Anderson gets jail for wrongful conviction of Michael Morton


by Associated Press and

Posted on November 8, 2013 at 3:44 PM

Updated Friday, Nov 8 at 6:11 PM

GEORGETOWN, Texas -- Former Williamson County District Attorney Ken Anderson sat in the defendant's chair Friday, awaiting punishment for his role in prosecuting an innocent man and keeping him behind bars for nearly 25 years.

"Colors seem real bright to me now," Michael Morton told media after taking his first steps as a free man in October 2011.

Sentenced in 1987 to life in prison for his wife Christine's murder, it would take more than two decades before DNA evidence helped overturn his conviction -- evidence which Anderson is accused of knowingly covering up and lying about.

"It's inconceivable that this happened, and I really do want to apologize to him and everybody else who this affected," Anderson told media in November 2011. He has steadfastly claimed his own innocence.

"The system failed," he said. "And it shouldn't fail."

Anderson resigned his office of district judge in September, a job he'd held since leaving his post as Williamson County's top prosecutor in 2002. Faced with a civil lawsuit and criminal charges stemming from the Morton case, he accepted a deal to satisfy both issues Friday.

As part of the deal signed off on by District Judge Kelly Moore, Anderson pleaded no contest to a 1987 criminal contempt of court charge for lying about evidence that could have cleared Morton. He's ordered to serve 10 days in jail, pay a $500 fine and complete 500 hours of community service over the next five year.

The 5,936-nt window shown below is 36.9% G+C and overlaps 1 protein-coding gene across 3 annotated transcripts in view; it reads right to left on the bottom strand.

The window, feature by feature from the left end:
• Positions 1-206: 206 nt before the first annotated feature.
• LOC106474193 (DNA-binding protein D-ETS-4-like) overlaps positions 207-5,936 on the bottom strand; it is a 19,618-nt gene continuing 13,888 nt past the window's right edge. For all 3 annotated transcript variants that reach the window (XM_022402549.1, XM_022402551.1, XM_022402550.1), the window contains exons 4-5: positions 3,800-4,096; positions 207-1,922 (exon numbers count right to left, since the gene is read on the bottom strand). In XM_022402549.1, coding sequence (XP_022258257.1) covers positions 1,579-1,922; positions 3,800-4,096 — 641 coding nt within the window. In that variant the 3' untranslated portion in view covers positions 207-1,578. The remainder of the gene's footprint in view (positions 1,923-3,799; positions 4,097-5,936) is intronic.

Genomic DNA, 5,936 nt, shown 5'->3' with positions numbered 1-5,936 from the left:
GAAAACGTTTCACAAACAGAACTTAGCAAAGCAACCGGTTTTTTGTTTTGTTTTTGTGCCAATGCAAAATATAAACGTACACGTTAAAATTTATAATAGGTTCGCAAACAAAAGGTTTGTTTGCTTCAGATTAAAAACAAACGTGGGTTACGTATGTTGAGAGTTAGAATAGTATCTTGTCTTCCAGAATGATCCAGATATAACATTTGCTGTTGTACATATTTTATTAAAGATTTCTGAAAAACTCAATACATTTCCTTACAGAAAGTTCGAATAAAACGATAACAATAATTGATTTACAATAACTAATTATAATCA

Anderson has also volunteered to resign from the state bar and give up his ability to practice law. As a result of the deal, he will not be charged with any criminal offense.

"It's a good day," Morton, who was present in the courtroom, told media after the hearing. "When it began, when I was asked what I wanted, I said, 'The only thing that I want as a baseline is for Ken Anderson to be off the bench and for him to no longer practice law,' and both of those things have happened and more."

According to Innocent Project attorney Barry Scheck, the "more" will be an independent audit into every case prosecuted by Anderson as well as former Williamson County District Attorney John Bradley.

Scheck told media he hopes the entire process will send a message, while expressing continued frustration with Anderson.

"To this very day he still wants to somehow say, 'The system went wrong. I did nothing wrong,'" said Scheck. "That is not an example for anybody, and it is frankly disgraceful."

Anderson left without speaking to media. He's ordered to surrender himself to the Williamson County Sheriff's Office by December 2, and will be credited with one day already served.

"Unusual cases, to say the least, might often require an unusual resolution," Moore said as he ended the hearing. The judge explained that the period of time over which the case played out was a complicating factor. The judge then turned to Morton.

"There is no way anything we could do here today would resolve the tragedy that occurred," Moore told Morton. "The world's a better place because of you. God bless you, sir."